On coming down to watch the news this morning before heading out on the bike to work, I found the BBC news team chatting to a dating expert and another guest about a new ‘Rent a Friend‘ scheme that has found it’s way to the UK.
Successful in the US it seems like the new online introduction service has found it’s way to British shores to help ‘connect’ people in a new way and to help those who find building relationships in ‘real life’ difficult.
The argument that came this morning was that this not great idea and the old way of chatting over the fence, meeting at the pub, the market or introductions by other friends or work colleagues is ‘under threat’ – is it really?
We have seen the birth of social media platforms online in recent years and how these platforms have become extensions of our ‘real life’ and essentially have helped to create new ‘digital life’ communities online.
Mant people will tell you that they do not spend 100% of their rime connecting with friends online and that they do meet up at the pub, church or park to socialise in the traditional ways.
Dubbed as another online dating service that is preying on the lonely to turn a quick buck, the new rent a friend by the hour, is sure to stir things up a little – it’s new. Look at the stigma that people got from dating websites when they first came out, and now how more and more are connecting with people, meeting and seeing relationships blossom.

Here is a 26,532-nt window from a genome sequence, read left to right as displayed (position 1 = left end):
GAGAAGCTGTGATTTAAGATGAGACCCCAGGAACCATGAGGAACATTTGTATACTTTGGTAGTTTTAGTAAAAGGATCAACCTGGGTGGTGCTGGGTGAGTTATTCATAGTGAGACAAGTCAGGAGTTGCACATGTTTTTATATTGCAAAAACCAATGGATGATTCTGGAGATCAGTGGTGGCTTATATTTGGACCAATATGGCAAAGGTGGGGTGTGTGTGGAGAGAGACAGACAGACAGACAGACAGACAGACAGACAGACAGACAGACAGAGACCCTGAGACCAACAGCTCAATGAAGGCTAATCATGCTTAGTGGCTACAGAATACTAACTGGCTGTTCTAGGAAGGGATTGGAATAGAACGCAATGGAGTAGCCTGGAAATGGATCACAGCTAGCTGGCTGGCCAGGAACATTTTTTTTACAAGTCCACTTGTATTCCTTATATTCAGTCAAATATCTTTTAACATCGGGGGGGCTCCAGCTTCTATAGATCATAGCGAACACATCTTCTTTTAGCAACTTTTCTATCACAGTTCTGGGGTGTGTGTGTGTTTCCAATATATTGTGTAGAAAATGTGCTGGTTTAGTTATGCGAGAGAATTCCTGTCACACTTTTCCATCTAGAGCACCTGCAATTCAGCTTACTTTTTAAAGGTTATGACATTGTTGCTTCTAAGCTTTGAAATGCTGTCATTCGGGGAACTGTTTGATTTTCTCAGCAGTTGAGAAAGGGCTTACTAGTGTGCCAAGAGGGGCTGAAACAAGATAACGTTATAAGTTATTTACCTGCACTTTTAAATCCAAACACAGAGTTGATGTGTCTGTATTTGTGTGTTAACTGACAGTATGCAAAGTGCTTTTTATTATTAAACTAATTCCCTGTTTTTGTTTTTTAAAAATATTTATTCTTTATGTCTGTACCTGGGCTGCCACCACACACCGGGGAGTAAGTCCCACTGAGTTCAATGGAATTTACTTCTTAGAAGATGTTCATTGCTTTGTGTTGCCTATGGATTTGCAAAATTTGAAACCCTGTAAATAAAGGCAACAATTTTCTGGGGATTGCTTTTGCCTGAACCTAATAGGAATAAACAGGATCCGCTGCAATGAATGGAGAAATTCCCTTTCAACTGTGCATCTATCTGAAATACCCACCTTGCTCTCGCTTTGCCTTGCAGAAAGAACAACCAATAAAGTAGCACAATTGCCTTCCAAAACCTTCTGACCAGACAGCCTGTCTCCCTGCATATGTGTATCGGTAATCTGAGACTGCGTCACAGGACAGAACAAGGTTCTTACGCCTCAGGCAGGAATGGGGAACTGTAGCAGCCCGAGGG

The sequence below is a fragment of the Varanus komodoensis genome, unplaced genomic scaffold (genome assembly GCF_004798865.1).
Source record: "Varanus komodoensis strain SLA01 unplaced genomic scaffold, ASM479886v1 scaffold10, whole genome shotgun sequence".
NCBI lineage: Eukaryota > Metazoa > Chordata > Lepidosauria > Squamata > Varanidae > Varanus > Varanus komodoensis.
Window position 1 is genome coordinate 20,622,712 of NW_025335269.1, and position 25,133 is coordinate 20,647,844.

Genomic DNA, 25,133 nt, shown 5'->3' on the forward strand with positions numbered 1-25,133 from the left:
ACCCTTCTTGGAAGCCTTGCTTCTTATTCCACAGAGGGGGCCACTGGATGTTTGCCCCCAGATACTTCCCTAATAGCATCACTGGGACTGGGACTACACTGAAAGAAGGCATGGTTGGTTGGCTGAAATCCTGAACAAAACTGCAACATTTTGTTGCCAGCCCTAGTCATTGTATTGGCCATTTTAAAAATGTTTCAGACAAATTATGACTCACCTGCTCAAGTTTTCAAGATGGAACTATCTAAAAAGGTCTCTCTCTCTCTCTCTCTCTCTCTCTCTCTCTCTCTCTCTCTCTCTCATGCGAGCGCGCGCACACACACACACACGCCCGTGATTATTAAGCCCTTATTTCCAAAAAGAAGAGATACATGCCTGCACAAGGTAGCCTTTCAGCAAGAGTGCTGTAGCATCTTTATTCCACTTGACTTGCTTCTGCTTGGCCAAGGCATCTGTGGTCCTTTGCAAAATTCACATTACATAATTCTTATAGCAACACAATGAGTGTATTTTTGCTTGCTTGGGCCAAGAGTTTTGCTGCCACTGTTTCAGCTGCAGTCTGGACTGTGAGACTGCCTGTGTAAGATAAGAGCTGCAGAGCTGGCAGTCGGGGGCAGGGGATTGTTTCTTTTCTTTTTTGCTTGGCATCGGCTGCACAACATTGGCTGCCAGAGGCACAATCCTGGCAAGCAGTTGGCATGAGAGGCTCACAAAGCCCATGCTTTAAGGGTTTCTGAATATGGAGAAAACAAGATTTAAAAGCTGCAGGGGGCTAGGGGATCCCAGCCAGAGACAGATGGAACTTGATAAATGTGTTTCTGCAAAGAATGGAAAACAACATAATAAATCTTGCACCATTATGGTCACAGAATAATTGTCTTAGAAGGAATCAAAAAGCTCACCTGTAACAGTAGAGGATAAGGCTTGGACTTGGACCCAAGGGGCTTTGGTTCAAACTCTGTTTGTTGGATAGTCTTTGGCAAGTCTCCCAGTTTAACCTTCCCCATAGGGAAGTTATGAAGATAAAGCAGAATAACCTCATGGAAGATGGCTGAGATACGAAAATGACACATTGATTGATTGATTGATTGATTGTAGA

I think those that are taking to an extreme in saying that this is the demise of society as we know it, I would urge to to keep an open mind about new technology and the way that the internet is helping to connect more people and build communities on website that just didn’t exist years ago.
Change is the only constant in life, and the internet and technological advances means that we will see many more new things created both online and offline. The fear of change drives the, sometimes irrational, fear in many people. This normally gets blown out of all proportion by those that don’t really understand it and those not really operating in these new relationship building activities.
Let’s encourage those that do seem to be online 24/7 to get down the pub and do more real life ‘stuff’ and lets encourage those that are anti the internet age, to try it and see.
Whatever the success or failure of this new service, the internet will never replace face to face activity and those who think so, do need to take a reality check. The internet will just help as an extension to life.